With some cold weeks ahead of us, it is safe to say that fall is in full swing. For those of you who look to movies to pass the time during this part of the year, I’ve got two great ones for you: “Good Will Hunting” and “The Hateful Eight.”
“Good Will Hunting”
Added to Netflix just this month, “Good Will Hunting” (1997) stars Matt Damon, Ben Affleck and Robin Williams. The star-studded film, written by Damon in an English class while studying at Harvard, was nominated for nine Academy Awards, and for good reason.
Damon stars as Will Hunting, a poor kid from South Boston with a rough past and a dead-end job as a janitor at MIT. When a math professor leaves a very challenging problem on the board, Will is able to solve it. That professor, Gerald Lambeau (Stellan Skarsgard), discovers Will’s talent and takes him under his wing in an attempt to unleash his potential, but Will is hard to work with. Will gets caught up in an altercation and is sent to jail, but Lambeau is able to get him out. However, Will is required to go to therapy and talk about the troubling issues which have haunted him since childhood.
This movie takes you on a trip. It is funny, sad, inspiring and powerful. Williams, who plays Will’s therapist, really does something special with his role. It is written in such a way that you invest yourself in what is happening with the characters, and you care more than in most films. Because of that, you’ll be thinking about this one long after the credits roll.
“The Hateful Eight”
“The Hateful Eight” (2015) was directed by Quentin Tarantino, so I immediately knew what I was getting into. I expected a big twist, scenes with a comedic amount of gore, lots of dialogue and a Mexican standoff. I got it all.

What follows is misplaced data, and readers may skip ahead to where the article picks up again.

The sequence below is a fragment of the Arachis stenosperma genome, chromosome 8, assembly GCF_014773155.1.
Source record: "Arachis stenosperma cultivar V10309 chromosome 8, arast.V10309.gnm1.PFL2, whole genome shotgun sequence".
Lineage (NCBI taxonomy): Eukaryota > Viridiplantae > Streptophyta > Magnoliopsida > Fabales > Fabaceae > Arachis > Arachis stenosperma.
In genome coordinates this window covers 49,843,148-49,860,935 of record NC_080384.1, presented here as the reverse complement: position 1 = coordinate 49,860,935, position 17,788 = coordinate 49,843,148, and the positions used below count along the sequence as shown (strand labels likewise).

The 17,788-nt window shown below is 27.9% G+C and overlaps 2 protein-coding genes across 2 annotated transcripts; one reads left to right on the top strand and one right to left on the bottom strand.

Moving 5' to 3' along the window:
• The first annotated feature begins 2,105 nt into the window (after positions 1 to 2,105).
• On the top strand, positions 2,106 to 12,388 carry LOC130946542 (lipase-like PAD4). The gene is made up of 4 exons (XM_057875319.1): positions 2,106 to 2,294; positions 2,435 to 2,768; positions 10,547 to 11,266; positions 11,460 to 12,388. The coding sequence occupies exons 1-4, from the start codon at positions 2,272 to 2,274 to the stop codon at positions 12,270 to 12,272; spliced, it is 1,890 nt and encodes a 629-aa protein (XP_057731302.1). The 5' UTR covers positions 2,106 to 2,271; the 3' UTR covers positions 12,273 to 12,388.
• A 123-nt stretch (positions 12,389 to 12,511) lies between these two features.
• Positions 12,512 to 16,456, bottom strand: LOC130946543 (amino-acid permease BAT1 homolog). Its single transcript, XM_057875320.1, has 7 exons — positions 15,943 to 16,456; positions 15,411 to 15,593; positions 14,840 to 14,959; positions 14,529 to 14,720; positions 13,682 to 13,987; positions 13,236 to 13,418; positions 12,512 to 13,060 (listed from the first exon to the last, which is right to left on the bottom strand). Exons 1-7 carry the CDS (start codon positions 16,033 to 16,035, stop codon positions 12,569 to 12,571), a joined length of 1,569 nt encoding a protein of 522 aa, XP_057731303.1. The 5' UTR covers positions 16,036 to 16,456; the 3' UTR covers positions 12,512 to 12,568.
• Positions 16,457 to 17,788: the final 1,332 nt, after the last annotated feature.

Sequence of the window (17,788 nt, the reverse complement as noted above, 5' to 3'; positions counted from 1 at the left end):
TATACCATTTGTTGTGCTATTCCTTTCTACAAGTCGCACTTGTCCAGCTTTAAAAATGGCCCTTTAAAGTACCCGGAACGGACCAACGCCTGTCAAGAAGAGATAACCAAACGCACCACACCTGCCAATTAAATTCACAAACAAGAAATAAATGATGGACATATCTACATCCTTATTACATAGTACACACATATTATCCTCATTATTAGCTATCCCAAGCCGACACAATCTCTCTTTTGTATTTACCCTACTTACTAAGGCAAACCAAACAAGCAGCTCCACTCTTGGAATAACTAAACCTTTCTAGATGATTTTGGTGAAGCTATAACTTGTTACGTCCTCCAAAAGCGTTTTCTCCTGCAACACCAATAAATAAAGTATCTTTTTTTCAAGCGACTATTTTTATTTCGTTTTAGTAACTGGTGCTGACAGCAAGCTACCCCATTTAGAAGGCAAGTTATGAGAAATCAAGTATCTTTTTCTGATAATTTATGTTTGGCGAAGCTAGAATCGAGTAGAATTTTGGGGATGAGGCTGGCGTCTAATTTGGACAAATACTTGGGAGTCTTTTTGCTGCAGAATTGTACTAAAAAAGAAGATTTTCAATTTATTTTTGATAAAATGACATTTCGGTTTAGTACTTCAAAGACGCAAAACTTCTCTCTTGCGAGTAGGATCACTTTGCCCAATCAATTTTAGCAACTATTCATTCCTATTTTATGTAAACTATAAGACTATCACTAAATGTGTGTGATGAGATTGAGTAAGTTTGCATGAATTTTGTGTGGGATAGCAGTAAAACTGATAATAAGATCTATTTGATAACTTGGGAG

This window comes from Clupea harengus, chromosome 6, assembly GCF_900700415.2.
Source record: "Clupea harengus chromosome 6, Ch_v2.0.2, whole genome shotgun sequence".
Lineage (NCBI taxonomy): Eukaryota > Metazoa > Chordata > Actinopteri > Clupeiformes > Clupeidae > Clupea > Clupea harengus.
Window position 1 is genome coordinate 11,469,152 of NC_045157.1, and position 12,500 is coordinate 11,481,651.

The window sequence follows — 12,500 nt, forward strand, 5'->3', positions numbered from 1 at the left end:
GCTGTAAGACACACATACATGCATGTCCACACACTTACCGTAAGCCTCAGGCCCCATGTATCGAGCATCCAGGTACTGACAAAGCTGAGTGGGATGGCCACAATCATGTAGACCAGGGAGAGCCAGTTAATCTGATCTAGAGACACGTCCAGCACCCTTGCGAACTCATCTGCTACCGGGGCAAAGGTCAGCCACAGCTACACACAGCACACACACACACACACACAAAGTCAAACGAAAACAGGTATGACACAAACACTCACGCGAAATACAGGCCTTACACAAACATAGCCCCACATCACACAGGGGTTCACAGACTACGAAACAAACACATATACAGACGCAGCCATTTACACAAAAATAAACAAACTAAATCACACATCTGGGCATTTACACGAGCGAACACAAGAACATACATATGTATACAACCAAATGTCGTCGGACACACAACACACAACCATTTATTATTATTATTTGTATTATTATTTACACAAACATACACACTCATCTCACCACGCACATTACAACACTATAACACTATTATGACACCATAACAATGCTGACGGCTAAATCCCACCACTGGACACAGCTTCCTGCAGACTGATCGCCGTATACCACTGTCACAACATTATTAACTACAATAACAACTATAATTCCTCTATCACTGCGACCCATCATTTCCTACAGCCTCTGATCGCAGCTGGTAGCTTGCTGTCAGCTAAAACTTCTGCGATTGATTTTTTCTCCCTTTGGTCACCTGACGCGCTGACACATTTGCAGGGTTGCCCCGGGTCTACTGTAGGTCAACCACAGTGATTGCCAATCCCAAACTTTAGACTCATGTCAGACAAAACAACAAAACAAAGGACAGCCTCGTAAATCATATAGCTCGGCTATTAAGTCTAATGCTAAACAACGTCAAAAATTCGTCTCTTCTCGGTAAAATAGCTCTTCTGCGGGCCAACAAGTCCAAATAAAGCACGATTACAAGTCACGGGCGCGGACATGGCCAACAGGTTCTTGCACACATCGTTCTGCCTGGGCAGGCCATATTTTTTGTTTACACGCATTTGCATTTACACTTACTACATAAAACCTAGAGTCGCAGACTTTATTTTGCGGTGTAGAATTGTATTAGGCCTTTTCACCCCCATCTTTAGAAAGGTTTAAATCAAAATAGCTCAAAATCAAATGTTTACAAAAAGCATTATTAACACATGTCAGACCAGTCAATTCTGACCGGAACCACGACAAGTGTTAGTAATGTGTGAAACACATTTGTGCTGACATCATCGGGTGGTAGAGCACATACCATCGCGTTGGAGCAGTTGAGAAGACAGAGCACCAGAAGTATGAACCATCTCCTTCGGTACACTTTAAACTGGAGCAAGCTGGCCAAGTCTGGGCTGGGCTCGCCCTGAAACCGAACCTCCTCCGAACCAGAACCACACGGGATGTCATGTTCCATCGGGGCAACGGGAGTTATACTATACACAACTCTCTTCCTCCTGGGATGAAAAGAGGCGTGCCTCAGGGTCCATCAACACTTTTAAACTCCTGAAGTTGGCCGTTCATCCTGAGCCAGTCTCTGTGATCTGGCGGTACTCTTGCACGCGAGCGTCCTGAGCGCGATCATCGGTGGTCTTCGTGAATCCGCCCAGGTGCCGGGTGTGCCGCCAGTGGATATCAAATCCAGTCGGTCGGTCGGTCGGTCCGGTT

The movie opens with a stagecoach travelling through a blizzard, with bounty hunter John Ruth (Kurt Russell) and his bounty, Daisy Domergue (Jennifer Jason Leigh), inside. They stumble upon an inn where they plan to ride out the storm. Waiting inside are several others with the same idea. They all have sneaking suspicions about each other that fuel their titular hatred towards one another. The cozy inn quickly becomes just as cold as the storm.
Tarantino paces this movie slowly —it lasts almost three hours — but you shouldn’t let this turn you away. His use of dialogue to advance the plot is very unique to his style. This is one of those movies where, in the last ten minutes, you’ll feel like a fool for not seeing all the moving parts before. He has a profound attention to detail, and I think it is something all viewers will appreciate. This movie deserves a shot, especially if you haven’t seen anything from Tarantino before.